Along with your monitor, make sure your keyboard and mouse are properly positioned. Your keyboard should be in front of you. Leave a gap of four to six inches between the edge of your desk and the keyboard for you to rest your wrists when you aren’t typing.
Keep your mouse as close to you as comfortably possible so that you don’t have to reach for it. Adjust sensitivity settings so that you don’t have to make large motions to move your mouse cursor. Invest in a mouse pad with some wrist support to keep your wrist straight.
Keep all other frequently used items, like your phone, planner, and notebook, within easy reach. Any supplies that you use only a couple times per week should be kept in drawers or otherwise out of the way.
Although sticky notes are an incredible invention, they have a tendency to pile up, adding further clutter to a desk space. Use your post-it notes in moderation. If you’re framing your monitor in sticky notes, they have already lost their purpose. Reserve sticky notes for significant, short-term reminders. Otherwise, stick with your daily planner for everyday to-dos.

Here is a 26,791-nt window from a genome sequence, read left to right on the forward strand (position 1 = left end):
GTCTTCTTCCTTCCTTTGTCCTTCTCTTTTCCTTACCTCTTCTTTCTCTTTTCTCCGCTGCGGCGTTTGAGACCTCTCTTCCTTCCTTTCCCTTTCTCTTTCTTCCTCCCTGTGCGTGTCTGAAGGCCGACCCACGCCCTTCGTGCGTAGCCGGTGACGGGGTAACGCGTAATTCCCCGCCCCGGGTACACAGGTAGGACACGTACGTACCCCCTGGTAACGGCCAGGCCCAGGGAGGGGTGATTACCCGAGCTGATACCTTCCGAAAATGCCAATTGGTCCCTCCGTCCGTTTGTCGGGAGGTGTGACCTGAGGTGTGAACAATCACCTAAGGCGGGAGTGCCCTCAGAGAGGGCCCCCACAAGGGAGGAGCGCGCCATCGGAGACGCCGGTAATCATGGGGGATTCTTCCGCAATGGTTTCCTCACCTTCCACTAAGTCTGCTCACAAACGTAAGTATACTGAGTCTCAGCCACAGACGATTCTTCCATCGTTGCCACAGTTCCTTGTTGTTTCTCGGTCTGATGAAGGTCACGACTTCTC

You should feel free to personalize your workstation and make it a positive, enjoyable space for you, from family photos to other trinkets. At the same time, don’t let your personal knick-knacks get out of control. Too many items can turn into a distraction and leave you right back where you started. Try to limit yourself to just three personal items on your desk.
You should ideally have plenty of blank space on your desk, but at the very least, maintain a paper-sized free space on your dominant side. Reserve this area as a workspace for reading and signing documents.
Keep in mind that it’s natural to have a little clutter on your desk, and that’s fine. However, that clutter becomes a problem as soon as it interferes with your work. Good organization contributes to a solid workflow. Do your best to keep your desk organized and neat, and re-evaluate each item on your desk at least once a week to maintain an organized work area.